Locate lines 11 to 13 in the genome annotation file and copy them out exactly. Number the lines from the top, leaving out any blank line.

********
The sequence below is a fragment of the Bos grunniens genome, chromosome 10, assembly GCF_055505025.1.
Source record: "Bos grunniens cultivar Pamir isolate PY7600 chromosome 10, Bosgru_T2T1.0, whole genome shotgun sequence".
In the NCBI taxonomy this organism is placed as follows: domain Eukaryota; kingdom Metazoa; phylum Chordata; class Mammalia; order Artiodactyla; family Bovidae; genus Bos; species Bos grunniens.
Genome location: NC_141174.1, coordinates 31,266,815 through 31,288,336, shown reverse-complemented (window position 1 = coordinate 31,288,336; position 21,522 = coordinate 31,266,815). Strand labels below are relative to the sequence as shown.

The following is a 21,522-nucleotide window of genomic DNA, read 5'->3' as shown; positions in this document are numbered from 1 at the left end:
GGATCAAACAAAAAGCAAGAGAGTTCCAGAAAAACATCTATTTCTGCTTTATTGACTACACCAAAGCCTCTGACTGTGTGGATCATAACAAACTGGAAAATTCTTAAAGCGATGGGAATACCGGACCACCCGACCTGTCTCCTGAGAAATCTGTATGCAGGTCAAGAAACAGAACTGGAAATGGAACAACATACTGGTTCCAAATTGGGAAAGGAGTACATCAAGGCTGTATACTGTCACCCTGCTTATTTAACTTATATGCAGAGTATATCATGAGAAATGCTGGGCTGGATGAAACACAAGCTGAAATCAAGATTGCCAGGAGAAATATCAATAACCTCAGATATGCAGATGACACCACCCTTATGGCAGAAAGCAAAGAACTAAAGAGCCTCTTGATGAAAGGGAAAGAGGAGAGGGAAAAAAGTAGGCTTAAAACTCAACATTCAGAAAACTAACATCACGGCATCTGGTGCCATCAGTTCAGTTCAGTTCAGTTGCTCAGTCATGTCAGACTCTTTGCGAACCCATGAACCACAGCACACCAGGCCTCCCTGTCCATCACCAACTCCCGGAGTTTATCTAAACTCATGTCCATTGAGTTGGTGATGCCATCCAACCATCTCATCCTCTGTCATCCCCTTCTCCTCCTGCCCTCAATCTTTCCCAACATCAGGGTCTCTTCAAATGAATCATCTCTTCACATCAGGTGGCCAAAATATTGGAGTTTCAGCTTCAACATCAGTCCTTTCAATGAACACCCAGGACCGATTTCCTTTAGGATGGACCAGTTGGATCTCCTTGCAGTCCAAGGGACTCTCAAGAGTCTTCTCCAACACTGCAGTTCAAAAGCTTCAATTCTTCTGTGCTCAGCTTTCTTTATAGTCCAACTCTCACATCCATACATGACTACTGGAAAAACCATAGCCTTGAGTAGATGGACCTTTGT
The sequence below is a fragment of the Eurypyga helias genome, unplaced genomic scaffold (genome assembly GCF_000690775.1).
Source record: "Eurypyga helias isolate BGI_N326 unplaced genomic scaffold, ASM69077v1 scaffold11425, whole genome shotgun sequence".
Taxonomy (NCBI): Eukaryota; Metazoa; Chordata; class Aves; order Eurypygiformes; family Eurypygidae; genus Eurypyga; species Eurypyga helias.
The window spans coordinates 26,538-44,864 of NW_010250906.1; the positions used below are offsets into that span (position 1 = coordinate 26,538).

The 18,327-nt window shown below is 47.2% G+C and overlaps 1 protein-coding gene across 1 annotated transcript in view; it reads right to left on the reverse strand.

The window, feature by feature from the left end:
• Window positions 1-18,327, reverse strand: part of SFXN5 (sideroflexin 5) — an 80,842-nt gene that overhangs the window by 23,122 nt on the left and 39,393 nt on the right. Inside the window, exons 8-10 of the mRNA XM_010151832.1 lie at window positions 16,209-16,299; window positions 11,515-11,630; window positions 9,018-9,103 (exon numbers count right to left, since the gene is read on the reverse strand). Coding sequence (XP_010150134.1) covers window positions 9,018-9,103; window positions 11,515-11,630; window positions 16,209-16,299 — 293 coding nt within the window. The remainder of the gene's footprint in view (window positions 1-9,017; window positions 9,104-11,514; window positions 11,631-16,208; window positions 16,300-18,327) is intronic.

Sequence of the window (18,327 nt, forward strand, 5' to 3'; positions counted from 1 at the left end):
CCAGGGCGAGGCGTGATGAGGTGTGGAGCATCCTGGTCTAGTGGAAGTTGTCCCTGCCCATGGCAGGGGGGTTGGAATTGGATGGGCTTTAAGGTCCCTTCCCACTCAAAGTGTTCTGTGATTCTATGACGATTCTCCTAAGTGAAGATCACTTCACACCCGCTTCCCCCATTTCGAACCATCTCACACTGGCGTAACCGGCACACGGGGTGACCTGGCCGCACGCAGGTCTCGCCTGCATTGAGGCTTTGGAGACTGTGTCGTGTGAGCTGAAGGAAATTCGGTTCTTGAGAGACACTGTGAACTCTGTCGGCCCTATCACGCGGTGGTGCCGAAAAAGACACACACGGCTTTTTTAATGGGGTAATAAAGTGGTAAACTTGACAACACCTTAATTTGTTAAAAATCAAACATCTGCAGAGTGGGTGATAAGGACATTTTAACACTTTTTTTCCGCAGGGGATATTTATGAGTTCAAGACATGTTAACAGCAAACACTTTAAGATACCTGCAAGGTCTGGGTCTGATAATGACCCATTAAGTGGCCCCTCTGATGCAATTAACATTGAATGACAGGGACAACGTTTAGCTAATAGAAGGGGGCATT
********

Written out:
The 18,327-nt window shown below is 47.2% G+C and overlaps 1 protein-coding gene across 1 annotated transcript in view; it reads right to left on the reverse strand.

The window, feature by feature from the left end:
• Window positions 1-18,327, reverse strand: part of SFXN5 (sideroflexin 5) — an 80,842-nt gene that overhangs the window by 23,122 nt on the left and 39,393 nt on the right. Inside the window, exons 8-10 of the mRNA XM_010151832.1 lie at window positions 16,209-16,299; window positions 11,515-11,630; window positions 9,018-9,103 (exon numbers count right to left, since the gene is read on the reverse strand). Coding sequence (XP_010150134.1) covers window positions 9,018-9,103; window positions 11,515-11,630; window positions 16,209-16,299 — 293 coding nt within the window. The remainder of the gene's footprint in view (window positions 1-9,017; window positions 9,104-11,514; window positions 11,631-16,208; window positions 16,300-18,327) is intronic.